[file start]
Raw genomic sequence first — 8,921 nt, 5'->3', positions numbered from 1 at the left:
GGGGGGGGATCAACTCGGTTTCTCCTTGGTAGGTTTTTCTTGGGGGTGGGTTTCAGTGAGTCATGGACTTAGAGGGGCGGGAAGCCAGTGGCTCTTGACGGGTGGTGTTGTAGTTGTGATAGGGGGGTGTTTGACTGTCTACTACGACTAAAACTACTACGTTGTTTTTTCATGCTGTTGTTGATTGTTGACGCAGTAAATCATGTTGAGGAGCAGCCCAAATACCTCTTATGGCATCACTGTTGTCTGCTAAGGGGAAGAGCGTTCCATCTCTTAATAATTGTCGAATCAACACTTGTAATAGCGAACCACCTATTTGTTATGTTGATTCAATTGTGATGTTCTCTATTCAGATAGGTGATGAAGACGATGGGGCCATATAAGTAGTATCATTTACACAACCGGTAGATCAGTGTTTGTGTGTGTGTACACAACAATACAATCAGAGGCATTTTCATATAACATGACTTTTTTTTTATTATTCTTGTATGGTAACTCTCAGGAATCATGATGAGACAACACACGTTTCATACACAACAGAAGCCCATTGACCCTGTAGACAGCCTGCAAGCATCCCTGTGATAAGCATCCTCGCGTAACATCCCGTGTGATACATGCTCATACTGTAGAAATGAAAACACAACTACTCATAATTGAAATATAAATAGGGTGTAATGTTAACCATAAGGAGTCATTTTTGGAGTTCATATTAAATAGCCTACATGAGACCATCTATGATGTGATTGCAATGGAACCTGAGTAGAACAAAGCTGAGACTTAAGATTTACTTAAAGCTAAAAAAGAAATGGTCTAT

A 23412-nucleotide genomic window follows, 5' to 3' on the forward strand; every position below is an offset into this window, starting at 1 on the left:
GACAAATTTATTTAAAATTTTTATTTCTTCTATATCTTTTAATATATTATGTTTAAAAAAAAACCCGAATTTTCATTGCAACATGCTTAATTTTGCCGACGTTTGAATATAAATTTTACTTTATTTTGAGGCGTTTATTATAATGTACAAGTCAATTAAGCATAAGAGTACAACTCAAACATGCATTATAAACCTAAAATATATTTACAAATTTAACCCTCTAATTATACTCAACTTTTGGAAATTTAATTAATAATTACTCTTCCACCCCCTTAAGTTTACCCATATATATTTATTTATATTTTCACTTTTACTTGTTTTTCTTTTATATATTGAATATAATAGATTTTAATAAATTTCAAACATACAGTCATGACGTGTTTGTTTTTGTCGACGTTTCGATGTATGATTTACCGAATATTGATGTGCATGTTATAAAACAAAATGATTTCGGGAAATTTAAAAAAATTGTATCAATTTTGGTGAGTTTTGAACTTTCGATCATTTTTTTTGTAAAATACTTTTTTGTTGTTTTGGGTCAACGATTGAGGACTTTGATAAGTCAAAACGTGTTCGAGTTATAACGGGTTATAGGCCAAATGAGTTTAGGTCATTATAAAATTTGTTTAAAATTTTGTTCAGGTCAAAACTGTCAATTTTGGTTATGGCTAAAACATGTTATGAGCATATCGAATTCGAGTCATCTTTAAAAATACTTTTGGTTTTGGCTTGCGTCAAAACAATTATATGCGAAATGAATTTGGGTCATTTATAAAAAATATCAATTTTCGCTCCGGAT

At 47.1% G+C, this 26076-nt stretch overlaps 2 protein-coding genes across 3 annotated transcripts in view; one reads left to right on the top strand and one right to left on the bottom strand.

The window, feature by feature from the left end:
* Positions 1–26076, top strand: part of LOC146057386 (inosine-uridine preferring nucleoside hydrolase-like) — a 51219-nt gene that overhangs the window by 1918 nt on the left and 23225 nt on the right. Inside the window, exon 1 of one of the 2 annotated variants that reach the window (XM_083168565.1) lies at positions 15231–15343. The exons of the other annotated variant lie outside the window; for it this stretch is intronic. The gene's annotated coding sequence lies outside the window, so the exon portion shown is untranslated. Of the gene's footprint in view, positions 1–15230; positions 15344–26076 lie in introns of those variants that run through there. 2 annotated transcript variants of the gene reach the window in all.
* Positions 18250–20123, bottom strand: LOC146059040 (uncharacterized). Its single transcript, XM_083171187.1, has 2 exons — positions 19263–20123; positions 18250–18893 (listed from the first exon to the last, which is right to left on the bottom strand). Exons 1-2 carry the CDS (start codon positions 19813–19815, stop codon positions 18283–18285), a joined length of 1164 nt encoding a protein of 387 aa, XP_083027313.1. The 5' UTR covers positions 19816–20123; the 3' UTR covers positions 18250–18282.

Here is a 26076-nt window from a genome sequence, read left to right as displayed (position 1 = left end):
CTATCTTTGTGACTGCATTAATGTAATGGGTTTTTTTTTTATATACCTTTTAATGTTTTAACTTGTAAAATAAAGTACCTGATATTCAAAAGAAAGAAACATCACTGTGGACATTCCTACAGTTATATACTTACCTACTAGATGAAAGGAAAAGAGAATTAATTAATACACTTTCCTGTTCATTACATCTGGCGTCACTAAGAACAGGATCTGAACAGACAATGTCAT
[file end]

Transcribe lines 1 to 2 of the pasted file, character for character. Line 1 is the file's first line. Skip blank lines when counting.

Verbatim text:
Raw genomic sequence first — 8,921 nt, 5'->3', positions numbered from 1 at the left:
GGGGGGGGATCAACTCGGTTTCTCCTTGGTAGGTTTTTCTTGGGGGTGGGTTTCAGTGAGTCATGGACTTAGAGGGGCGGGAAGCCAGTGGCTCTTGACGGGTGGTGTTGTAGTTGTGATAGGGGGGTGTTTGACTGTCTACTACGACTAAAACTACTACGTTGTTTTTTCATGCTGTTGTTGATTGTTGACGCAGTAAATCATGTTGAGGAGCAGCCCAAATACCTCTTATGGCATCACTGTTGTCTGCTAAGGGGAAGAGCGTTCCATCTCTTAATAATTGTCGAATCAACACTTGTAATAGCGAACCACCTATTTGTTATGTTGATTCAATTGTGATGTTCTCTATTCAGATAGGTGATGAAGACGATGGGGCCATATAAGTAGTATCATTTACACAACCGGTAGATCAGTGTTTGTGTGTGTGTACACAACAATACAATCAGAGGCATTTTCATATAACATGACTTTTTTTTTATTATTCTTGTATGGTAACTCTCAGGAATCATGATGAGACAACACACGTTTCATACACAACAGAAGCCCATTGACCCTGTAGACAGCCTGCAAGCATCCCTGTGATAAGCATCCTCGCGTAACATCCCGTGTGATACATGCTCATACTGTAGAAATGAAAACACAACTACTCATAATTGAAATATAAATAGGGTGTAATGTTAACCATAAGGAGTCATTTTTGGAGTTCATATTAAATAGCCTACATGAGACCATCTATGATGTGATTGCAATGGAACCTGAGTAGAACAAAGCTGAGACTTAAGATTTACTTAAAGCTAAAAAAGAAATGGTCTAT